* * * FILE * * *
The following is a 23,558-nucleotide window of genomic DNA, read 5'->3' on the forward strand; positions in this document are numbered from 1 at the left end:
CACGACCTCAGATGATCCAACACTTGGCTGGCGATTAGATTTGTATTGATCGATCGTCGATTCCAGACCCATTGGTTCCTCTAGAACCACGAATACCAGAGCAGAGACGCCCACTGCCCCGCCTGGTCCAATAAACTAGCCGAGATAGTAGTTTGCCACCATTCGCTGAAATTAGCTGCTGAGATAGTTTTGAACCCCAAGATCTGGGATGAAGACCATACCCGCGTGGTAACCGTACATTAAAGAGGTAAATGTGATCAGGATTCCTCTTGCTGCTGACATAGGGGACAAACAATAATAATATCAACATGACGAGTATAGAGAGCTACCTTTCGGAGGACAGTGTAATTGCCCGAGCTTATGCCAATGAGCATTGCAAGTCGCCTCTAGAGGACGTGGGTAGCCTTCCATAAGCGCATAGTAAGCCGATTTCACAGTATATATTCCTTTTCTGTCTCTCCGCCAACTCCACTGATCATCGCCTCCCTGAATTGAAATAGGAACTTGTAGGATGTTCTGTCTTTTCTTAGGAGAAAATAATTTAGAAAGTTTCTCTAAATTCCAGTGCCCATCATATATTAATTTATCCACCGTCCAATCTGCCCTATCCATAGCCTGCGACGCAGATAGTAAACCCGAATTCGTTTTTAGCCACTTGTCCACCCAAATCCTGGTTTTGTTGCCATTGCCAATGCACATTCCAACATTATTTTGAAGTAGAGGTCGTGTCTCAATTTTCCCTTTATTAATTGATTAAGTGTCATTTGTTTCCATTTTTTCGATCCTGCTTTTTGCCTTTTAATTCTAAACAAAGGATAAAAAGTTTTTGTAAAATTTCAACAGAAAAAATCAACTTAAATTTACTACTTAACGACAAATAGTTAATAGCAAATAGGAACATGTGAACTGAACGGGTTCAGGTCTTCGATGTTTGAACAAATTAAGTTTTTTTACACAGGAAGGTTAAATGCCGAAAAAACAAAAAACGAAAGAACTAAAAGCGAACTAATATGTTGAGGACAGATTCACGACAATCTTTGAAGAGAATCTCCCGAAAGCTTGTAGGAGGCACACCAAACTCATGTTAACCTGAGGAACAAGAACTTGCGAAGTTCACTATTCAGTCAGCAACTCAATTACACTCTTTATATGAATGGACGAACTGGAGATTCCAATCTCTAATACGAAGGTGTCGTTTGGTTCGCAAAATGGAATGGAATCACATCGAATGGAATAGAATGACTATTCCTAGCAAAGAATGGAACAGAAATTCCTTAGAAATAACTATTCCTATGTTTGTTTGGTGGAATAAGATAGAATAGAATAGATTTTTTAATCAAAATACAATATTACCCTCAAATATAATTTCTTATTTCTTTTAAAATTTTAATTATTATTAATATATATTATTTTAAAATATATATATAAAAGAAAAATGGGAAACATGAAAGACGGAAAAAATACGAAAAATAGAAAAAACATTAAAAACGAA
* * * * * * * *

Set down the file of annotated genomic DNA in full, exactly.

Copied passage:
The following is a 23,558-nucleotide window of genomic DNA, read 5'->3' on the forward strand; positions in this document are numbered from 1 at the left end:
CACGACCTCAGATGATCCAACACTTGGCTGGCGATTAGATTTGTATTGATCGATCGTCGATTCCAGACCCATTGGTTCCTCTAGAACCACGAATACCAGAGCAGAGACGCCCACTGCCCCGCCTGGTCCAATAAACTAGCCGAGATAGTAGTTTGCCACCATTCGCTGAAATTAGCTGCTGAGATAGTTTTGAACCCCAAGATCTGGGATGAAGACCATACCCGCGTGGTAACCGTACATTAAAGAGGTAAATGTGATCAGGATTCCTCTTGCTGCTGACATAGGGGACAAACAATAATAATATCAACATGACGAGTATAGAGAGCTACCTTTCGGAGGACAGTGTAATTGCCCGAGCTTATGCCAATGAGCATTGCAAGTCGCCTCTAGAGGACGTGGGTAGCCTTCCATAAGCGCATAGTAAGCCGATTTCACAGTATATATTCCTTTTCTGTCTCTCCGCCAACTCCACTGATCATCGCCTCCCTGAATTGAAATAGGAACTTGTAGGATGTTCTGTCTTTTCTTAGGAGAAAATAATTTAGAAAGTTTCTCTAAATTCCAGTGCCCATCATATATTAATTTATCCACCGTCCAATCTGCCCTATCCATAGCCTGCGACGCAGATAGTAAACCCGAATTCGTTTTTAGCCACTTGTCCACCCAAATCCTGGTTTTGTTGCCATTGCCAATGCACATTCCAACATTATTTTGAAGTAGAGGTCGTGTCTCAATTTTCCCTTTATTAATTGATTAAGTGTCATTTGTTTCCATTTTTTCGATCCTGCTTTTTGCCTTTTAATTCTAAACAAAGGATAAAAAGTTTTTGTAAAATTTCAACAGAAAAAATCAACTTAAATTTACTACTTAACGACAAATAGTTAATAGCAAATAGGAACATGTGAACTGAACGGGTTCAGGTCTTCGATGTTTGAACAAATTAAGTTTTTTTACACAGGAAGGTTAAATGCCGAAAAAACAAAAAACGAAAGAACTAAAAGCGAACTAATATGTTGAGGACAGATTCACGACAATCTTTGAAGAGAATCTCCCGAAAGCTTGTAGGAGGCACACCAAACTCATGTTAACCTGAGGAACAAGAACTTGCGAAGTTCACTATTCAGTCAGCAACTCAATTACACTCTTTATATGAATGGACGAACTGGAGATTCCAATCTCTAATACGAAGGTGTCGTTTGGTTCGCAAAATGGAATGGAATCACATCGAATGGAATAGAATGACTATTCCTAGCAAAGAATGGAACAGAAATTCCTTAGAAATAACTATTCCTATGTTTGTTTGGTGGAATAAGATAGAATAGAATAGATTTTTTAATCAAAATACAATATTACCCTCAAATATAATTTCTTATTTCTTTTAAAATTTTAATTATTATTAATATATATTATTTTAAAATATATATATAAAAGAAAAATGGGAAACATGAAAGACGGAAAAAATACGAAAAATAGAAAAAACATTAAAAACGAA